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Generalized Linear Mixed Modeling to Examine the Relationship Between Self Efficacy and Smoking Cessation

Parzynski, Craig S (2011) Generalized Linear Mixed Modeling to Examine the Relationship Between Self Efficacy and Smoking Cessation. Master's Thesis, University of Pittsburgh. (Unpublished)

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Abstract

The relationship between self efficacy and smoking cessation is unclear. Self efficacy is often viewed as a causal antecedent for future abstinence from smoking, a primary outcome of cessation studies. However, recent research has questioned whether the participant's report of self efficacy is a reflection on previous abstinence success or failure rather than a precursor. To elucidate the dynamic relationship between self efficacy and abstinence status, two generalized linear mixed models were developed. The first examined the ability of self efficacy to predict next day's' abstinence, while the second examined the ability of abstinence to predict self efficacy ratings taken later that same day. All data came from a 2 x 2 crossover trial examining how interest to quit smoking and monetary reinforcement for abstinence affect the short term effects of medication on abstinence from smoking. Participants received both medication and placebo conditions in consecutive phases in a counter-balanced order, with an ad lib smoking washout period in between. Abstinence from smoking and self efficacy was recorded daily during both medication phases. Participants were 124 smokers, mean age 31.1(SE: 1.0), who smoked on average 16.3 (SE: 0.5) cigarettes per day and had a mean FTND score of 4.6 (SE: 0.1). The sample was comprised of 56.5% females. Results indicate that self efficacy is both a predictor of, and a reflection on abstinence status. Models were validated using bootstrapping procedures. These procedures revealed only a small amount of bias in the models. The effects observed in this study may be constrained by the timing of assessments as well as the duration of the cessation attempt. Public Health Importance: Tobacco use accounts for 443,000 deaths each year. Therefore, the development of successful clinical assessments to monitor smoking cessation efforts is of the utmost importance. Self efficacy is a measure of confidence to quit smoking. This study shows that the relationship between self efficacy and smoking cessation is bi-directional which may be influenced by the timing of assessments. Understanding this relationship may lead to more successful use of self efficacy as a clinical tool during smoking cessation attempts.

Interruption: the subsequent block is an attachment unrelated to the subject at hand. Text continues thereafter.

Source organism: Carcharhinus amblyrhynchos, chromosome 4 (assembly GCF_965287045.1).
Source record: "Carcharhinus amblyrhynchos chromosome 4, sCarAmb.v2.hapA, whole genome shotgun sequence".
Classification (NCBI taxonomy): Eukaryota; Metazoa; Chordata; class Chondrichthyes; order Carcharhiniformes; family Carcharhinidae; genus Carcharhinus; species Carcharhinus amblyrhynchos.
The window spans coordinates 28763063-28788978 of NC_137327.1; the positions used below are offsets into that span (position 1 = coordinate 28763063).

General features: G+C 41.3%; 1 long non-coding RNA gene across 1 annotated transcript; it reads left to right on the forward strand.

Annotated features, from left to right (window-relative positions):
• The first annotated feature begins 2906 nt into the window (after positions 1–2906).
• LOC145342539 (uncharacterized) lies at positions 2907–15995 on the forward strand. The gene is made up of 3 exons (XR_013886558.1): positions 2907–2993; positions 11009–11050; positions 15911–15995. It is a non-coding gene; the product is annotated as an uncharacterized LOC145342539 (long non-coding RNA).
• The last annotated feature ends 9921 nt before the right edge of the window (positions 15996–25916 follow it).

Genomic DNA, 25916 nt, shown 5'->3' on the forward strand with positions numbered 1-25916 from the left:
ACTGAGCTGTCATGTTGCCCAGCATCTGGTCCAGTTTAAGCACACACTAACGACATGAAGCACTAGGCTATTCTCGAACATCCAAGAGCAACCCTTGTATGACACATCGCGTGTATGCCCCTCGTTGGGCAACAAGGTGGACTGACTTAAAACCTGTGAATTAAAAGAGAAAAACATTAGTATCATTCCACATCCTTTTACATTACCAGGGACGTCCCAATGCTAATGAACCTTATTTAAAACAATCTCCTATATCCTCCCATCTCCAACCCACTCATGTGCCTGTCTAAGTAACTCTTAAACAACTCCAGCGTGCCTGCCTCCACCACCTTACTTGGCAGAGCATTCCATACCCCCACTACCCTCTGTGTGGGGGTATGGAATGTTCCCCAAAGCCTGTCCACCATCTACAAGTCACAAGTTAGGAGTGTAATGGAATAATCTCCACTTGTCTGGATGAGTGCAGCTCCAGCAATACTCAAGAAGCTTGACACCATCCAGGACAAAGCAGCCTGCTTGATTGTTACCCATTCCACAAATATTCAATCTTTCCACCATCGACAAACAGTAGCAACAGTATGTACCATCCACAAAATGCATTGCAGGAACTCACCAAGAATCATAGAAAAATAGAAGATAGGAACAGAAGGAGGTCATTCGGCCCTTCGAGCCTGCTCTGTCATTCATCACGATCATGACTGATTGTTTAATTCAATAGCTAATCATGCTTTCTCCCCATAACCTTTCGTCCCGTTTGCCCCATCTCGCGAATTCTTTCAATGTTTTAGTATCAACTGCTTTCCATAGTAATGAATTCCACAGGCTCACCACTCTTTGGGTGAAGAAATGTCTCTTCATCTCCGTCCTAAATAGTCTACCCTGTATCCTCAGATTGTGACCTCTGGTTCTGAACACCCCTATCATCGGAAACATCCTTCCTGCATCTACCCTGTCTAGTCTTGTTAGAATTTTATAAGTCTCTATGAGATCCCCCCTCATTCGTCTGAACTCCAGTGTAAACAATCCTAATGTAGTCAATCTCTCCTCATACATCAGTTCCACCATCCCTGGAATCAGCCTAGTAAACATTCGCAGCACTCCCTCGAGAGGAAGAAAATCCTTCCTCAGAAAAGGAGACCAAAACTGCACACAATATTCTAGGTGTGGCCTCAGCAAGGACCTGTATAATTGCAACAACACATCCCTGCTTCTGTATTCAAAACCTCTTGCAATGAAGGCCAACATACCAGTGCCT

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Details

Item Type: University of Pittsburgh ETD
Status: Unpublished
Creators/Authors:
CreatorsEmailPitt UsernameORCID
Parzynski, Craig Scsparz4@gmail.com
ETD Committee:
TitleMemberEmail AddressPitt UsernameORCID
Committee ChairRedmond, Carol K.ckr3@pitt.eduCKR3
Committee MemberYouk, Ada O.ayouk@pitt.eduAYOUK
Committee MemberConklin, Cynthia A.conkca@upmc.edu
Committee MemberPerkins, Kenneth A.perkinska@upmc.edu
Date: 23 September 2011
Date Type: Completion
Defense Date: 14 July 2011
Approval Date: 23 September 2011
Submission Date: 26 July 2011
Access Restriction: No restriction; Release the ETD for access worldwide immediately.
Institution: University of Pittsburgh
Schools and Programs: Graduate School of Public Health > Biostatistics
Degree: MS - Master of Science
Thesis Type: Master's Thesis
Refereed: Yes
Uncontrolled Keywords: generalized linear mixed models; nicotine; self efficacy; smoking cessation
Other ID: http://etd.library.pitt.edu/ETD/available/etd-07262011-123110/, etd-07262011-123110
Date Deposited: 10 Nov 2011 19:54
Last Modified: 15 Nov 2016 13:47
URI: http://d-scholarship.pitt.edu/id/eprint/8639

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